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Temperature vs. chemical potential

Zhigang Suo's picture

For the third time I am teaching the graduate course on soft active materials.  This course is called Advanced Elasticity in the Catalog of Courses.  In the last several years, I have dropped several traditional topics, and focused on thermodynamics and finite deformation.  I have added several topics where both thermodynamics and finite deformation play significant roles, such as elastomeric gels and dielectric elastomers.

In the class yesterday, we talked about chemical potential, a quantity I’ll need when talking about gels.  Toward the end of the lecture, I talked about my own experience in teaching temperature and chemical potential.  The students seemed to be amused by the following comparison.

The temperature of a system measures the change in the entropy of the system associated with the change in energy. We measure temperature by using a thermometer, and adding energy to the system by using a heater. Temperature corresponds to the daily experience of hotness. Indeed, our daily experience of hotness is so pervasive that it may even impede our learning of thermodynamics. It takes significant effort for us to sort out, of all our feelings for hotness, what is essential and what is incidental. Only then we can link our daily experience of hotness to the thermodynamics of temperature. See notes on temperature.

The chemical potential of ethanol in a glass of wine measures the change in the entropy of the wine associated with the change in the number of molecules of ethanol, and corresponds to the daily experience of the smell of the wine.

Given similarly pervasive roles of temperature and chemical potential in our lives, we may wonder why we do not have the same level of familiarity with the two types of quantities. I can think of two reasons: one is cultural and the other technical. The cultural reason is that when we felt something was hot, our parents told us that the temperature was high. However, when we smelled a strong wine, our parents missed the teachable moment, and failed to tell us the chemical potential of ethanol was high. The phrase—the chemical potential of ethanol—is simply not in the popular vocabulary. So blame our parents.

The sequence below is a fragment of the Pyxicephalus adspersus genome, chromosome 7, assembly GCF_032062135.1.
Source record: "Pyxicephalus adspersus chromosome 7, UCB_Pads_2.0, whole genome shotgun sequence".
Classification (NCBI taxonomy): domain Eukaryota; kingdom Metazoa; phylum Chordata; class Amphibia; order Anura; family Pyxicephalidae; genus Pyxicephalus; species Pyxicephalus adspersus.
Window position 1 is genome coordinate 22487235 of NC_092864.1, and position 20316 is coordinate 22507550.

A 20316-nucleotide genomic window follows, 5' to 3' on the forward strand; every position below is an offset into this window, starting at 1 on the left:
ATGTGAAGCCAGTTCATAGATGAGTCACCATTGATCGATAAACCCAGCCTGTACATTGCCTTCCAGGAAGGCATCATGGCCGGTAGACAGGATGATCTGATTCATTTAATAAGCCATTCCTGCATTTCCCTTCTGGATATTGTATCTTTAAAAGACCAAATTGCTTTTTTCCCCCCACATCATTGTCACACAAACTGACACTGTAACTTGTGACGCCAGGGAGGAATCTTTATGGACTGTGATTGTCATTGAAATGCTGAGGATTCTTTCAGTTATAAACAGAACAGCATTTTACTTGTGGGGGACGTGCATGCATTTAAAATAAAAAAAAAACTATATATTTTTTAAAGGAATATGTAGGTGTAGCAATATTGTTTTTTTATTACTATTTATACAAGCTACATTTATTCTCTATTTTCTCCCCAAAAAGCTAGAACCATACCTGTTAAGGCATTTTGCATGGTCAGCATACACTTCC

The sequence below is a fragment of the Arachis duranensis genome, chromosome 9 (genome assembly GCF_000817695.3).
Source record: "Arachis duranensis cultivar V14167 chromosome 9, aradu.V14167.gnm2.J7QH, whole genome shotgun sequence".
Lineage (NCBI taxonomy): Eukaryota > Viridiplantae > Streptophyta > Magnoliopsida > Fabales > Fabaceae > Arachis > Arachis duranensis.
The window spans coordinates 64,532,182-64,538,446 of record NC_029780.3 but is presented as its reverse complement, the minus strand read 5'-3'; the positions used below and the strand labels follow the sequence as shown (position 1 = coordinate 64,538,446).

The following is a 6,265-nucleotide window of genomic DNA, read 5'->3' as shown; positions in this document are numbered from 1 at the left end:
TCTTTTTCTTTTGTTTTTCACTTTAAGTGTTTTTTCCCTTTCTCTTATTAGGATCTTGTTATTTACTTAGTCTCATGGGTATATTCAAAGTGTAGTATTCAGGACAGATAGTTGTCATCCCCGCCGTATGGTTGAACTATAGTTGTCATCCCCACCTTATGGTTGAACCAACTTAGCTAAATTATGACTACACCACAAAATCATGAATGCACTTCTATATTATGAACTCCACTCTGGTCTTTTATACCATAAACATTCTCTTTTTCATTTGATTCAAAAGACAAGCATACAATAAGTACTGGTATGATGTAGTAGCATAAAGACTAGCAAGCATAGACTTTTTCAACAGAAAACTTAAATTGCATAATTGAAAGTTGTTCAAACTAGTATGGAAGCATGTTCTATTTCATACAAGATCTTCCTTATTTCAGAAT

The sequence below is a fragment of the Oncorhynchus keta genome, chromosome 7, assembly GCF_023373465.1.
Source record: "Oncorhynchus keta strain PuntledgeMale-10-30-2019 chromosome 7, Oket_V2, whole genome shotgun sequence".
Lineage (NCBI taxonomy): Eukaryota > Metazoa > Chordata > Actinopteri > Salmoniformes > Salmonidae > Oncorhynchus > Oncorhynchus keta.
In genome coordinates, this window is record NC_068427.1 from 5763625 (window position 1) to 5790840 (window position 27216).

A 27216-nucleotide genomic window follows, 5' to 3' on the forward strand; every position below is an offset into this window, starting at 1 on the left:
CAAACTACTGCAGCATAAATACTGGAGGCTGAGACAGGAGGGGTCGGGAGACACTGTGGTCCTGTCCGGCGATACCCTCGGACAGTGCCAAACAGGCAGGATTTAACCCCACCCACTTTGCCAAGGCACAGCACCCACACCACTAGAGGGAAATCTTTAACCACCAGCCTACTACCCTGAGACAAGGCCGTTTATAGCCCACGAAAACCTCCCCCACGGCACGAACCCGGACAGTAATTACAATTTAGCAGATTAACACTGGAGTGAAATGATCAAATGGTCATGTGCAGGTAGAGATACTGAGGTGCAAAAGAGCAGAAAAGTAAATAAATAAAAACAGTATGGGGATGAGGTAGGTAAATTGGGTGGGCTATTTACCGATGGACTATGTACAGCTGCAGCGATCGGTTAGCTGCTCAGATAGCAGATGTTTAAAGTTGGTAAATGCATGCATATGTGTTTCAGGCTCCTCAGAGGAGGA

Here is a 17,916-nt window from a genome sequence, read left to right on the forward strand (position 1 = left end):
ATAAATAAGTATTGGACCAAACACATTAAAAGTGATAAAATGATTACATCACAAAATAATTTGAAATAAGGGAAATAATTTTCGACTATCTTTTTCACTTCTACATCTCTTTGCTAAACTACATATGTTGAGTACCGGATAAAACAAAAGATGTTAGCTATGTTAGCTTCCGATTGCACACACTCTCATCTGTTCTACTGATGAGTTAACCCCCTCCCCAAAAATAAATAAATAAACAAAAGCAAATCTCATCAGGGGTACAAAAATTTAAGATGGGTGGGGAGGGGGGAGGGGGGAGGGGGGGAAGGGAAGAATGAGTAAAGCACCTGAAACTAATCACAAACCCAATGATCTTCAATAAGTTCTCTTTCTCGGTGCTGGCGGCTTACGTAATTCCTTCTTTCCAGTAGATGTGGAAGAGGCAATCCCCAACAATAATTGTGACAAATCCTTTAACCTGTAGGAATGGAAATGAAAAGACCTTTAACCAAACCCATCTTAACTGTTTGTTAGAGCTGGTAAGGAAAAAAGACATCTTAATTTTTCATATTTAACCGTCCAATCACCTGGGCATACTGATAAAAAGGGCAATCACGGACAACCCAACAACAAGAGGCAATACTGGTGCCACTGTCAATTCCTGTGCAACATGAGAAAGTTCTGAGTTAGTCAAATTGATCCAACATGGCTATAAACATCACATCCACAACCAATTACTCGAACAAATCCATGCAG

The technical reason is that, when we feel that something is hot, we attribute the sense of hotness to a single quantity: temperature. However, when we smell something, we may sense multiple quantities: a list of chemical potentials of a list of species of molecules. It is simpler to deal with one quantity than deal with multiple quantities. So blame our world: it confuses us with too many species of molecules.

Of all species of molecules, water is particularly significant to us. Our parents do tell us about humidity. Indeed, our experience of humidity can be mapped to the thermodynamics of the chemical potential of water, just as our experience of hotness can be mapped to the thermodynamics of temperature.

I’d like to hear about your experience in teaching and learning chemical potential.

Comments

Libb Thims's picture

Sorry to keep posting on your blog, but your posts show up my RSS feed navigator, which I usually check daily or weekly.

Re: "The temperature of a system measures the change in the entropy of the system associated with the change in energy." Where do you keep getting these definitions from? It seems like you are pulling these out of a hat?

Zhigang Suo's picture

For the particular exampe "the wine" in the notes on chemicaal potential, the entropy is a function of energy, volume and the number of water molecules.  The partial derivative of entropy with respect to energy is 1/T.  More detailed development of the idea of temperature is described in the notes on Temperature.

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